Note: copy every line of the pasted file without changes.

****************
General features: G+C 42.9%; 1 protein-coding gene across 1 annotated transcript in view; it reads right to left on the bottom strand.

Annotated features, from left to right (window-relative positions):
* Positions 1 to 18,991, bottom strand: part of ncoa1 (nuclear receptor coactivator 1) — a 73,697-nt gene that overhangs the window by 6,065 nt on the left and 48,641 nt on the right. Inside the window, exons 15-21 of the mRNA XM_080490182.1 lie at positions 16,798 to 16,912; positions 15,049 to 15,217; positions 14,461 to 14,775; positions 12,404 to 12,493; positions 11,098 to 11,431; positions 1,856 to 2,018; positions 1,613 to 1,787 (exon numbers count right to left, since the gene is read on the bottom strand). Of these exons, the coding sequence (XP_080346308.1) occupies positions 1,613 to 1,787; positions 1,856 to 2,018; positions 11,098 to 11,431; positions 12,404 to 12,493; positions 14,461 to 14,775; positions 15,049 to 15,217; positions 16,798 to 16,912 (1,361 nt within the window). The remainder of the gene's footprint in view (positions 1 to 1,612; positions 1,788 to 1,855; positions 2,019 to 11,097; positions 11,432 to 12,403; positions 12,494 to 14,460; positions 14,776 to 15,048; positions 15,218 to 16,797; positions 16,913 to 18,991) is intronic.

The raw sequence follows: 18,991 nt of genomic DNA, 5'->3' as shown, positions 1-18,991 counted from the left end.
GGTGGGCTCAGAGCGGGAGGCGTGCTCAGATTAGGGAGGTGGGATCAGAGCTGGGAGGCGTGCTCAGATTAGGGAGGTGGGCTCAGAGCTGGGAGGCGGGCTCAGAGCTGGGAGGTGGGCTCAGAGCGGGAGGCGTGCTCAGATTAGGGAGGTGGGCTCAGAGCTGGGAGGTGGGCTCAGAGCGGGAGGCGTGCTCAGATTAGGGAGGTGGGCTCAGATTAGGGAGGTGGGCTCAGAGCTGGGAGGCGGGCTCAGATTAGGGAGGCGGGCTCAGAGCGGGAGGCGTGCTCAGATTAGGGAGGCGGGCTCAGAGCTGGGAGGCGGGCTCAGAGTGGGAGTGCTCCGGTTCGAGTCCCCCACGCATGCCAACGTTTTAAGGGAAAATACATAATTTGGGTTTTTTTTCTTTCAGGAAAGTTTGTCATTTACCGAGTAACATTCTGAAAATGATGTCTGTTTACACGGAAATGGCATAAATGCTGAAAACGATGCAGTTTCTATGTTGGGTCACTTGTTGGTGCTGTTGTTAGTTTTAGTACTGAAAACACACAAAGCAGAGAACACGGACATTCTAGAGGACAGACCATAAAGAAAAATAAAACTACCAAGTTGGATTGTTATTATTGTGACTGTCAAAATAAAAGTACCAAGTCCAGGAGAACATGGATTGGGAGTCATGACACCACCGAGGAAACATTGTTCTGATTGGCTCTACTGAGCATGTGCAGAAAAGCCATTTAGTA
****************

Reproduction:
General features: G+C 42.9%; 1 protein-coding gene across 1 annotated transcript in view; it reads right to left on the bottom strand.

Annotated features, from left to right (window-relative positions):
* Positions 1 to 18,991, bottom strand: part of ncoa1 (nuclear receptor coactivator 1) — a 73,697-nt gene that overhangs the window by 6,065 nt on the left and 48,641 nt on the right. Inside the window, exons 15-21 of the mRNA XM_080490182.1 lie at positions 16,798 to 16,912; positions 15,049 to 15,217; positions 14,461 to 14,775; positions 12,404 to 12,493; positions 11,098 to 11,431; positions 1,856 to 2,018; positions 1,613 to 1,787 (exon numbers count right to left, since the gene is read on the bottom strand). Of these exons, the coding sequence (XP_080346308.1) occupies positions 1,613 to 1,787; positions 1,856 to 2,018; positions 11,098 to 11,431; positions 12,404 to 12,493; positions 14,461 to 14,775; positions 15,049 to 15,217; positions 16,798 to 16,912 (1,361 nt within the window). The remainder of the gene's footprint in view (positions 1 to 1,612; positions 1,788 to 1,855; positions 2,019 to 11,097; positions 11,432 to 12,403; positions 12,494 to 14,460; positions 14,776 to 15,048; positions 15,218 to 16,797; positions 16,913 to 18,991) is intronic.

The raw sequence follows: 18,991 nt of genomic DNA, 5'->3' as shown, positions 1-18,991 counted from the left end.
GGTGGGCTCAGAGCGGGAGGCGTGCTCAGATTAGGGAGGTGGGATCAGAGCTGGGAGGCGTGCTCAGATTAGGGAGGTGGGCTCAGAGCTGGGAGGCGGGCTCAGAGCTGGGAGGTGGGCTCAGAGCGGGAGGCGTGCTCAGATTAGGGAGGTGGGCTCAGAGCTGGGAGGTGGGCTCAGAGCGGGAGGCGTGCTCAGATTAGGGAGGTGGGCTCAGATTAGGGAGGTGGGCTCAGAGCTGGGAGGCGGGCTCAGATTAGGGAGGCGGGCTCAGAGCGGGAGGCGTGCTCAGATTAGGGAGGCGGGCTCAGAGCTGGGAGGCGGGCTCAGAGTGGGAGTGCTCCGGTTCGAGTCCCCCACGCATGCCAACGTTTTAAGGGAAAATACATAATTTGGGTTTTTTTTCTTTCAGGAAAGTTTGTCATTTACCGAGTAACATTCTGAAAATGATGTCTGTTTACACGGAAATGGCATAAATGCTGAAAACGATGCAGTTTCTATGTTGGGTCACTTGTTGGTGCTGTTGTTAGTTTTAGTACTGAAAACACACAAAGCAGAGAACACGGACATTCTAGAGGACAGACCATAAAGAAAAATAAAACTACCAAGTTGGATTGTTATTATTGTGACTGTCAAAATAAAAGTACCAAGTCCAGGAGAACATGGATTGGGAGTCATGACACCACCGAGGAAACATTGTTCTGATTGGCTCTACTGAGCATGTGCAGAAAAGCCATTTAGTA